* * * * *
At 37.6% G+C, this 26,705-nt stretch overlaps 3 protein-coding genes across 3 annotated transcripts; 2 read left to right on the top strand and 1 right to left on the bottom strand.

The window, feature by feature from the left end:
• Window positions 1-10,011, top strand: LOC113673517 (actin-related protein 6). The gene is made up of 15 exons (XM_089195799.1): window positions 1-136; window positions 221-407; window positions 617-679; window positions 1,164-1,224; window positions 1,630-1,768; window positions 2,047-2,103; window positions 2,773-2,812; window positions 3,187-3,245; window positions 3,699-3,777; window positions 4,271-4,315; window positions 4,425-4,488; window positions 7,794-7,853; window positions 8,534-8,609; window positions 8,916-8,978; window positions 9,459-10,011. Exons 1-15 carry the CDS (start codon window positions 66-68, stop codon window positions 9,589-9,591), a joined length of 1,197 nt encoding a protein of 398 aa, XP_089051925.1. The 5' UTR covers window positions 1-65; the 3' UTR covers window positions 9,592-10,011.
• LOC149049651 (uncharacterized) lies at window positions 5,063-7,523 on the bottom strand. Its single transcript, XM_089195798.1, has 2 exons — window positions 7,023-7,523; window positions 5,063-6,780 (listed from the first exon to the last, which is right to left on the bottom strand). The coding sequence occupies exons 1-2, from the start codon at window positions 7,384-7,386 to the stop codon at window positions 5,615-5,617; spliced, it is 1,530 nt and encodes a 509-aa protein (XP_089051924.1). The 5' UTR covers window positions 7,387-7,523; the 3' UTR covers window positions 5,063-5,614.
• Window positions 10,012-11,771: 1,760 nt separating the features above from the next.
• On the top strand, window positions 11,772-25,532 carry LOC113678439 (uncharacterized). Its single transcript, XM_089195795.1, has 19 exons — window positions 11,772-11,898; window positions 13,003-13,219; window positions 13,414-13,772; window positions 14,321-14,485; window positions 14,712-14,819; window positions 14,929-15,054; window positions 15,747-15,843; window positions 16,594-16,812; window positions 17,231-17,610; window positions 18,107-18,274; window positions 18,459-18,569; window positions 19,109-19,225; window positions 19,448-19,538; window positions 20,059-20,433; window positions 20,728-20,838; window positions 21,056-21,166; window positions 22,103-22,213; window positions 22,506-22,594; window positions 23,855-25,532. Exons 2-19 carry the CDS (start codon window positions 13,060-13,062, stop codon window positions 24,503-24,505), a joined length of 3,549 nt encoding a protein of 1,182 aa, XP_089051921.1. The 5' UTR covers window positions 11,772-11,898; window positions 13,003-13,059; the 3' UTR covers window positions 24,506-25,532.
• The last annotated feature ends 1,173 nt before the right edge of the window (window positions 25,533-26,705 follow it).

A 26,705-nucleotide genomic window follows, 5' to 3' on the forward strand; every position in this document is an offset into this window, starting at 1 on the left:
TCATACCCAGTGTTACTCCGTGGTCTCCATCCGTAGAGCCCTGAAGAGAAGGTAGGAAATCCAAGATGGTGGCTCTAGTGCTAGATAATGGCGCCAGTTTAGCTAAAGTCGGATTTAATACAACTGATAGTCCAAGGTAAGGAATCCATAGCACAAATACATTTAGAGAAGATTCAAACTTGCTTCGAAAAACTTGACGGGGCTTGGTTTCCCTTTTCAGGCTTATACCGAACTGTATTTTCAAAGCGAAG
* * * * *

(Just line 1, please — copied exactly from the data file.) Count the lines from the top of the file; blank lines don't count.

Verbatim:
At 37.6% G+C, this 26,705-nt stretch overlaps 3 protein-coding genes across 3 annotated transcripts; 2 read left to right on the top strand and 1 right to left on the bottom strand.